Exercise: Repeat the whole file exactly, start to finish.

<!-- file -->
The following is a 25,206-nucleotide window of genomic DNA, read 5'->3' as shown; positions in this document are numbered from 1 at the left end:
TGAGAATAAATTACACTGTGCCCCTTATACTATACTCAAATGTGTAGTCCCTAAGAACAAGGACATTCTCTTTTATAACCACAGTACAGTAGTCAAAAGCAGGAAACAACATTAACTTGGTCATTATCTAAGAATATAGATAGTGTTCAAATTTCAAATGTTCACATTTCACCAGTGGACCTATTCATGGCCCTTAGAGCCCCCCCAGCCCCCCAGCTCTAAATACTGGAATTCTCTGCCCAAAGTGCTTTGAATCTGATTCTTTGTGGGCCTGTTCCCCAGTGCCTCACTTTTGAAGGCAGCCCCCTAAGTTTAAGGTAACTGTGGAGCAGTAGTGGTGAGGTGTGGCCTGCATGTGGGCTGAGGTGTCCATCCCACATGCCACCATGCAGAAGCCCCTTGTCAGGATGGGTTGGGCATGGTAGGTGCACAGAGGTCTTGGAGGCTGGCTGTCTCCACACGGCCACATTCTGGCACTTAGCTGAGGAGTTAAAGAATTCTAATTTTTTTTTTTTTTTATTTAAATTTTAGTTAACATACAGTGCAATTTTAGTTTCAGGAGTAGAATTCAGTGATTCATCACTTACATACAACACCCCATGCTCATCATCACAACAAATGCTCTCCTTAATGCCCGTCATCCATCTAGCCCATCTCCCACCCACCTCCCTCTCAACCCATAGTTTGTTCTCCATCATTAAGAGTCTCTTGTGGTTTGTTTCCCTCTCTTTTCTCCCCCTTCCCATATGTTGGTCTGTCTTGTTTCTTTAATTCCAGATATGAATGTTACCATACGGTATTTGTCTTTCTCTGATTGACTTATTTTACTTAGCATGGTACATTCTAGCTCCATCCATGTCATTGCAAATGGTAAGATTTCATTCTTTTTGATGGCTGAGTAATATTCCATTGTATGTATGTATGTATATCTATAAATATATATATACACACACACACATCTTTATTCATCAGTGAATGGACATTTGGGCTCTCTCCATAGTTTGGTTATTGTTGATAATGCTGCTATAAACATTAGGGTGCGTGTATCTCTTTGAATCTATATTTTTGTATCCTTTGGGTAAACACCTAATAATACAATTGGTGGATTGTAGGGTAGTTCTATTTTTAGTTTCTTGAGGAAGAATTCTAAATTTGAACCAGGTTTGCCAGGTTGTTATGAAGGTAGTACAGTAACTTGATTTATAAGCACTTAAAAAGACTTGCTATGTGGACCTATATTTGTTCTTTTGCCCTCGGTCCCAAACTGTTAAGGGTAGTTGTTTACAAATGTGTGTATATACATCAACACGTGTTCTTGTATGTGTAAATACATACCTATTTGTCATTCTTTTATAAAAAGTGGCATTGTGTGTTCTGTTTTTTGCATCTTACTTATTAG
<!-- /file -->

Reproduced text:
The following is a 25,206-nucleotide window of genomic DNA, read 5'->3' as shown; positions in this document are numbered from 1 at the left end:
TGAGAATAAATTACACTGTGCCCCTTATACTATACTCAAATGTGTAGTCCCTAAGAACAAGGACATTCTCTTTTATAACCACAGTACAGTAGTCAAAAGCAGGAAACAACATTAACTTGGTCATTATCTAAGAATATAGATAGTGTTCAAATTTCAAATGTTCACATTTCACCAGTGGACCTATTCATGGCCCTTAGAGCCCCCCCAGCCCCCCAGCTCTAAATACTGGAATTCTCTGCCCAAAGTGCTTTGAATCTGATTCTTTGTGGGCCTGTTCCCCAGTGCCTCACTTTTGAAGGCAGCCCCCTAAGTTTAAGGTAACTGTGGAGCAGTAGTGGTGAGGTGTGGCCTGCATGTGGGCTGAGGTGTCCATCCCACATGCCACCATGCAGAAGCCCCTTGTCAGGATGGGTTGGGCATGGTAGGTGCACAGAGGTCTTGGAGGCTGGCTGTCTCCACACGGCCACATTCTGGCACTTAGCTGAGGAGTTAAAGAATTCTAATTTTTTTTTTTTTTTATTTAAATTTTAGTTAACATACAGTGCAATTTTAGTTTCAGGAGTAGAATTCAGTGATTCATCACTTACATACAACACCCCATGCTCATCATCACAACAAATGCTCTCCTTAATGCCCGTCATCCATCTAGCCCATCTCCCACCCACCTCCCTCTCAACCCATAGTTTGTTCTCCATCATTAAGAGTCTCTTGTGGTTTGTTTCCCTCTCTTTTCTCCCCCTTCCCATATGTTGGTCTGTCTTGTTTCTTTAATTCCAGATATGAATGTTACCATACGGTATTTGTCTTTCTCTGATTGACTTATTTTACTTAGCATGGTACATTCTAGCTCCATCCATGTCATTGCAAATGGTAAGATTTCATTCTTTTTGATGGCTGAGTAATATTCCATTGTATGTATGTATGTATATCTATAAATATATATATACACACACACACATCTTTATTCATCAGTGAATGGACATTTGGGCTCTCTCCATAGTTTGGTTATTGTTGATAATGCTGCTATAAACATTAGGGTGCGTGTATCTCTTTGAATCTATATTTTTGTATCCTTTGGGTAAACACCTAATAATACAATTGGTGGATTGTAGGGTAGTTCTATTTTTAGTTTCTTGAGGAAGAATTCTAAATTTGAACCAGGTTTGCCAGGTTGTTATGAAGGTAGTACAGTAACTTGATTTATAAGCACTTAAAAAGACTTGCTATGTGGACCTATATTTGTTCTTTTGCCCTCGGTCCCAAACTGTTAAGGGTAGTTGTTTACAAATGTGTGTATATACATCAACACGTGTTCTTGTATGTGTAAATACATACCTATTTGTCATTCTTTTATAAAAAGTGGCATTGTGTGTTCTGTTTTTTGCATCTTACTTATTAG